"Demand for transportation choice is on the rise, with 14 percent more Ohioans riding passenger trains over the past year."
Ohio Department of Transportation on Monday, October 25th, 2010 in a news release
ODOT cites heightened Amtrak ridership in light of potential program cuts
Republican Gov.-elect John Kasich has made it clear he will cancel Ohio’s $400 million passenger train project when he takes office in January. Gov. Ted Strickland, who lost to Kasich earlier this month and strongly supported the project, denied Kasich’s recent request to halt spending on environmental and engineering studies related to it that already has topped $1 million.
Advocates for the project, which would use federal stimulus money to establish a Cleveland to Columbus to Cincinnati train line, remain hopeful Kasich will change his mind. While Kasich views the 3C rail corridor as a waste of money, supporters say it will create jobs and meet a growing demand for passenger train service.
The Ohio Department of Transportation issued a news release on Oct. 25 touting the increasing desire among Ohioans to travel by train. The department said "demand for transportation choice is on the rise, with 14 percent more Ohioans riding passenger trains over the past year."
ODOT, under the leadership of Strickland appointee Jolene Molitoris, is overseeing the $400 million rail project. Department spokesman Scott Varner said the increasing demand for passenger rail "adds to the viability of the 3C. It shows there is a ridership demand."
Even though Kasich seems determined to kill the train project, we decided to look into Ohioans’ supposedly increasing appetite for train travel. If accurate, it would be a worthy factoid for rail advocates to put before Kasich.
Amtrak is the only passenger rail operator in the state, according to the Ohio Rail Development Commission, so passengers on its trains would fully account for ridership in Ohio. To measure ridership, Amtrak counted the number of passengers who boarded a train or got off a train at one of Ohio’s seven Amtrak train stations.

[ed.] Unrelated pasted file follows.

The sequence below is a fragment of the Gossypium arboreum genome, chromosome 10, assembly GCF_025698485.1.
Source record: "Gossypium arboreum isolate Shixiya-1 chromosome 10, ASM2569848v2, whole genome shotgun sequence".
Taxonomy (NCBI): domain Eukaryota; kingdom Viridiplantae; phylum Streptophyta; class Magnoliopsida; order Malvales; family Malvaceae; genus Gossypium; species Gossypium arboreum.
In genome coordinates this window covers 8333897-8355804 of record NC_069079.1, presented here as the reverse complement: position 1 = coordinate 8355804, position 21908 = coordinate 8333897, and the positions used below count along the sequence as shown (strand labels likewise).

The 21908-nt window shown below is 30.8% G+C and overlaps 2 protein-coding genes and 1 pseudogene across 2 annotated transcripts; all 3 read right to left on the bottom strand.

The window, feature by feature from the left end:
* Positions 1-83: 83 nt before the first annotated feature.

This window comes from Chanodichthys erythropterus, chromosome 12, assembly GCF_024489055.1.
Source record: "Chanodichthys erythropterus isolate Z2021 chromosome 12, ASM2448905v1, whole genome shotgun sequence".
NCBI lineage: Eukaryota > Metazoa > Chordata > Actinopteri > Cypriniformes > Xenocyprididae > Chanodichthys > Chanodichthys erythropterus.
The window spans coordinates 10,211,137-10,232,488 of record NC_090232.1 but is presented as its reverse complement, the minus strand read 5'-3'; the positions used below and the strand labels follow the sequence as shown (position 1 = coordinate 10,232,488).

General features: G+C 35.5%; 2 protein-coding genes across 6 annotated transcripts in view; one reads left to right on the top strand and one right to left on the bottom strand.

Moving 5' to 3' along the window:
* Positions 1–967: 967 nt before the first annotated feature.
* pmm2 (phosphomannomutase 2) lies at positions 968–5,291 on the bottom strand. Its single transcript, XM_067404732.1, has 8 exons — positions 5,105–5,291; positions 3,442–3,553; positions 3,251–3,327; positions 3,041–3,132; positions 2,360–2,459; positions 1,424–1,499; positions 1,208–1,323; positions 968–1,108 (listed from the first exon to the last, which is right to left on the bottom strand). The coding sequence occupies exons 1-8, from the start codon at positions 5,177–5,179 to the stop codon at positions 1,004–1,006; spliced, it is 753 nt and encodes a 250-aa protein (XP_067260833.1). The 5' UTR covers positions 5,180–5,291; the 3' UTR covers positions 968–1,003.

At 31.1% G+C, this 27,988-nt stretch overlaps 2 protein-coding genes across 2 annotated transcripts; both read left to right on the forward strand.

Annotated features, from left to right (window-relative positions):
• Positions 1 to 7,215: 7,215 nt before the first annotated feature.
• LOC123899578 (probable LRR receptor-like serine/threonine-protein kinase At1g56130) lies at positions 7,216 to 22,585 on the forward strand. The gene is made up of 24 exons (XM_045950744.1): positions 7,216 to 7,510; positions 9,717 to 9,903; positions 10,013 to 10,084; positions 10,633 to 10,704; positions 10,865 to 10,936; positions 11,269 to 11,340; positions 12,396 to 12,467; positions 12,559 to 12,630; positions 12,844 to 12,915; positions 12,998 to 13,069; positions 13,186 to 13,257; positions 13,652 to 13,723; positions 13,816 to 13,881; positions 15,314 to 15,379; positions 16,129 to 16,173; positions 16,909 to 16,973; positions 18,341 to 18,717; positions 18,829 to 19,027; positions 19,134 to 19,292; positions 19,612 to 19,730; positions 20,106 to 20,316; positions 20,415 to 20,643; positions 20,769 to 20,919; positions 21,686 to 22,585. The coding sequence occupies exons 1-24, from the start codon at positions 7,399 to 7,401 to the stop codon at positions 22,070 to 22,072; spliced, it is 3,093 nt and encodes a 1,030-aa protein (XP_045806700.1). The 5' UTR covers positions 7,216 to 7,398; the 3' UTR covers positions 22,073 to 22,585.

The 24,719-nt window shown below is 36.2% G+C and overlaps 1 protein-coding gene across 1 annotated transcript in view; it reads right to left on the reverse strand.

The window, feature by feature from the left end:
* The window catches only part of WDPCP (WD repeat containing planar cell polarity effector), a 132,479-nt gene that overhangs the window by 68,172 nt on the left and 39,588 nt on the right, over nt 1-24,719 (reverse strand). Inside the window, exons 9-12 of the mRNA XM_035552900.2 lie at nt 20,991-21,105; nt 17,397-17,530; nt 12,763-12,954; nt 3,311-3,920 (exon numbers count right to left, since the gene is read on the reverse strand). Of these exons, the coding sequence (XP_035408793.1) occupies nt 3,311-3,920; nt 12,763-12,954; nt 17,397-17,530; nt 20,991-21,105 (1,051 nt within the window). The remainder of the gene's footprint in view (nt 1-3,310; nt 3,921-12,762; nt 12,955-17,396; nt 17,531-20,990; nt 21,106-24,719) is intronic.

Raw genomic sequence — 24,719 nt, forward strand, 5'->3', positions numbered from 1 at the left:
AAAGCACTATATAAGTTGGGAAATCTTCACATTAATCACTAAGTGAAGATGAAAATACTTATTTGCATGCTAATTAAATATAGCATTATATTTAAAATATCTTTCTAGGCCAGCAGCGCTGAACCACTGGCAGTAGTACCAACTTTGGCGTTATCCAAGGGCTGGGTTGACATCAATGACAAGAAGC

The counting method exposes Amtrak to some level of duplication. If a passenger is traveling within the state – from Cleveland to Sandusky, for example -- he would be counted twice: once when he boards the train in Cleveland and again when he gets off in Sandusky. Spokesman Marc Magliari said Amtrak would not release statistics of intercity travel in Ohio because the information is considered proprietary. But he said such travel is rare. "Most people aren’t going from Elyria to Bryan," Magliari said.
According to Amtrak, there were 128,174 passengers whose train ride began or ended at an Ohio train station in the 2009 fiscal year, which ended on Sept. 30. There were 146,861 such passengers in the 2010 fiscal year. That’s a 14.6 percent increase.
The Inspector General of the U.S. Department of Transportation regularly audits Amtrak’s operations. Three such audits have been initiated so far this year. However, the Inspector General’s office could not say whether or not Amtrak’s ridership figures are accurate.
"We do not have any information that would lend to us having a response," David Wonnenberg, of the Inspector General’s office, said in an e-mail. "We have not issued an audit report in which these or similar questions came up."
Amtrak confirmed the figures on which ODOT relied to boast about Ohio’s spike in passenger rail ridership. The railroad’s method of counting passengers does leave some room for inflation. But since the same counting method was used in 2009 and 2010, such increases would occur in both years so the impact on the data would be consistent.
We rate the statement True.
Published: Wednesday, November 24th, 2010 at 6:00 a.m.
Interview with Scott Varner, ODOT spokesman
Interview with Stu Nicholson, spokesman for the Ohio Rail Development Commission
Interview with Marc Magliari, Amtrak spokesman
Amtrak Fact Sheet, state of Ohio, fiscal year 2009
ODOT, news release "New Numbers show More Ohioans riding Passenger Rail," Oct. 25, 2010
E-mail from David Wonnenberg, spokesman for the Inspector General’s office
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